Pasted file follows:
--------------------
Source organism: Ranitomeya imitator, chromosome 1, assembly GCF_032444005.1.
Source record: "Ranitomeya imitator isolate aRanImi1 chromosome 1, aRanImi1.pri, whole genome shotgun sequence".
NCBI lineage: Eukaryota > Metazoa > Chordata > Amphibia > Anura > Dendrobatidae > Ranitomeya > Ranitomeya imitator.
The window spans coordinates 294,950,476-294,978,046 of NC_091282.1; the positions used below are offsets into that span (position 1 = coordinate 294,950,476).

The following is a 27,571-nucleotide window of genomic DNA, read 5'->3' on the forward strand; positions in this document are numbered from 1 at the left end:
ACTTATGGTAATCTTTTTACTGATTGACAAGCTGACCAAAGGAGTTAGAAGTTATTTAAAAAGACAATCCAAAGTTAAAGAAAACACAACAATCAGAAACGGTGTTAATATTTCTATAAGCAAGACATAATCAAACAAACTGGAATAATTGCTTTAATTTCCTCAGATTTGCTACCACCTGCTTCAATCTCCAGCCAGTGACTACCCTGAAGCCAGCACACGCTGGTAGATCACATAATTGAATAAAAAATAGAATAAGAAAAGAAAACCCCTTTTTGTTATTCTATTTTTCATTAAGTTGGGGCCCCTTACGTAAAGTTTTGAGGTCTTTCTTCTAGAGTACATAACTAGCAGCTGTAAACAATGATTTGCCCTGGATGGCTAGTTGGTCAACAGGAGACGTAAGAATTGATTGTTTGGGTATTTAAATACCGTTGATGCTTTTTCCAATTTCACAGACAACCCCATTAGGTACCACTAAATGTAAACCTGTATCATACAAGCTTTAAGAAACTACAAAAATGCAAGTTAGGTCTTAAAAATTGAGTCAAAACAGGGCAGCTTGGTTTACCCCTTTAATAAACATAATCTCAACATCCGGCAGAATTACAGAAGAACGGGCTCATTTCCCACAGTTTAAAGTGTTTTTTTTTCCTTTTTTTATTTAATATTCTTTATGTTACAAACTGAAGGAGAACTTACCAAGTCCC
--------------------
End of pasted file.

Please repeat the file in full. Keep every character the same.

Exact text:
Source organism: Ranitomeya imitator, chromosome 1, assembly GCF_032444005.1.
Source record: "Ranitomeya imitator isolate aRanImi1 chromosome 1, aRanImi1.pri, whole genome shotgun sequence".
NCBI lineage: Eukaryota > Metazoa > Chordata > Amphibia > Anura > Dendrobatidae > Ranitomeya > Ranitomeya imitator.
The window spans coordinates 294,950,476-294,978,046 of NC_091282.1; the positions used below are offsets into that span (position 1 = coordinate 294,950,476).

The following is a 27,571-nucleotide window of genomic DNA, read 5'->3' on the forward strand; positions in this document are numbered from 1 at the left end:
ACTTATGGTAATCTTTTTACTGATTGACAAGCTGACCAAAGGAGTTAGAAGTTATTTAAAAAGACAATCCAAAGTTAAAGAAAACACAACAATCAGAAACGGTGTTAATATTTCTATAAGCAAGACATAATCAAACAAACTGGAATAATTGCTTTAATTTCCTCAGATTTGCTACCACCTGCTTCAATCTCCAGCCAGTGACTACCCTGAAGCCAGCACACGCTGGTAGATCACATAATTGAATAAAAAATAGAATAAGAAAAGAAAACCCCTTTTTGTTATTCTATTTTTCATTAAGTTGGGGCCCCTTACGTAAAGTTTTGAGGTCTTTCTTCTAGAGTACATAACTAGCAGCTGTAAACAATGATTTGCCCTGGATGGCTAGTTGGTCAACAGGAGACGTAAGAATTGATTGTTTGGGTATTTAAATACCGTTGATGCTTTTTCCAATTTCACAGACAACCCCATTAGGTACCACTAAATGTAAACCTGTATCATACAAGCTTTAAGAAACTACAAAAATGCAAGTTAGGTCTTAAAAATTGAGTCAAAACAGGGCAGCTTGGTTTACCCCTTTAATAAACATAATCTCAACATCCGGCAGAATTACAGAAGAACGGGCTCATTTCCCACAGTTTAAAGTGTTTTTTTTTCCTTTTTTTATTTAATATTCTTTATGTTACAAACTGAAGGAGAACTTACCAAGTCCC